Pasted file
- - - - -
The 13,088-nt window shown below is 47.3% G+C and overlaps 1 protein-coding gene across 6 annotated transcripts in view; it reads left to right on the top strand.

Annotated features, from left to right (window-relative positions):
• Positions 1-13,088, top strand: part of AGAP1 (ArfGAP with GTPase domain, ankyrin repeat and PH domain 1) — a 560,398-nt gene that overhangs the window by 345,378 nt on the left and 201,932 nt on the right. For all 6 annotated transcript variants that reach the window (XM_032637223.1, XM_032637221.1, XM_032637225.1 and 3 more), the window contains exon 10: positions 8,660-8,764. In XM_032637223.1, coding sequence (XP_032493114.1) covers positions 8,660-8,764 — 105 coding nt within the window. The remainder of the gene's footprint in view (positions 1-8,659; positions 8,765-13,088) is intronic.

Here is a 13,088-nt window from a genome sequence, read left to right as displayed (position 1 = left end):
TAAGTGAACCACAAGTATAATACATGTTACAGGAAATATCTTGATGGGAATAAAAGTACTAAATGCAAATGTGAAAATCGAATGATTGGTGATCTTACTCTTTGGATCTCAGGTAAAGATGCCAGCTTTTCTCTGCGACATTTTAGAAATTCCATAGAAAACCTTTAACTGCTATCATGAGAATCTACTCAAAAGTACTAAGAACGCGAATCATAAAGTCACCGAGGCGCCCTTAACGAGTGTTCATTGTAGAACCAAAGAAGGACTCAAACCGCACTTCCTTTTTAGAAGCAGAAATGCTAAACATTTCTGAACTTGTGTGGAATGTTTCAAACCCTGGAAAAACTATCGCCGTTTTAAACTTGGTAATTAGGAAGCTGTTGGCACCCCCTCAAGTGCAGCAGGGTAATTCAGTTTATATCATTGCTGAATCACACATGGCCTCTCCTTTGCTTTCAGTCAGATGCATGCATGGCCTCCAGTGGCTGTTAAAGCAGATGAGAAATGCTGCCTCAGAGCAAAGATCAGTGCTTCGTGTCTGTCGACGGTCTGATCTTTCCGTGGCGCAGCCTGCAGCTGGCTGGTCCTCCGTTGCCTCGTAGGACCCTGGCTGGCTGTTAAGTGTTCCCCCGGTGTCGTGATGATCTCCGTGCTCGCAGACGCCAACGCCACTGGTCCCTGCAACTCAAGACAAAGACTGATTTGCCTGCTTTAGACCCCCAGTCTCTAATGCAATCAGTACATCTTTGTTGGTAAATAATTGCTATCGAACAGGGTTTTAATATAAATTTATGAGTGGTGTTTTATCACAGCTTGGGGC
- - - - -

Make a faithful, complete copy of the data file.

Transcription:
The 13,088-nt window shown below is 47.3% G+C and overlaps 1 protein-coding gene across 6 annotated transcripts in view; it reads left to right on the top strand.

Annotated features, from left to right (window-relative positions):
• Positions 1-13,088, top strand: part of AGAP1 (ArfGAP with GTPase domain, ankyrin repeat and PH domain 1) — a 560,398-nt gene that overhangs the window by 345,378 nt on the left and 201,932 nt on the right. For all 6 annotated transcript variants that reach the window (XM_032637223.1, XM_032637221.1, XM_032637225.1 and 3 more), the window contains exon 10: positions 8,660-8,764. In XM_032637223.1, coding sequence (XP_032493114.1) covers positions 8,660-8,764 — 105 coding nt within the window. The remainder of the gene's footprint in view (positions 1-8,659; positions 8,765-13,088) is intronic.

Here is a 13,088-nt window from a genome sequence, read left to right as displayed (position 1 = left end):
TAAGTGAACCACAAGTATAATACATGTTACAGGAAATATCTTGATGGGAATAAAAGTACTAAATGCAAATGTGAAAATCGAATGATTGGTGATCTTACTCTTTGGATCTCAGGTAAAGATGCCAGCTTTTCTCTGCGACATTTTAGAAATTCCATAGAAAACCTTTAACTGCTATCATGAGAATCTACTCAAAAGTACTAAGAACGCGAATCATAAAGTCACCGAGGCGCCCTTAACGAGTGTTCATTGTAGAACCAAAGAAGGACTCAAACCGCACTTCCTTTTTAGAAGCAGAAATGCTAAACATTTCTGAACTTGTGTGGAATGTTTCAAACCCTGGAAAAACTATCGCCGTTTTAAACTTGGTAATTAGGAAGCTGTTGGCACCCCCTCAAGTGCAGCAGGGTAATTCAGTTTATATCATTGCTGAATCACACATGGCCTCTCCTTTGCTTTCAGTCAGATGCATGCATGGCCTCCAGTGGCTGTTAAAGCAGATGAGAAATGCTGCCTCAGAGCAAAGATCAGTGCTTCGTGTCTGTCGACGGTCTGATCTTTCCGTGGCGCAGCCTGCAGCTGGCTGGTCCTCCGTTGCCTCGTAGGACCCTGGCTGGCTGTTAAGTGTTCCCCCGGTGTCGTGATGATCTCCGTGCTCGCAGACGCCAACGCCACTGGTCCCTGCAACTCAAGACAAAGACTGATTTGCCTGCTTTAGACCCCCAGTCTCTAATGCAATCAGTACATCTTTGTTGGTAAATAATTGCTATCGAACAGGGTTTTAATATAAATTTATGAGTGGTGTTTTATCACAGCTTGGGGC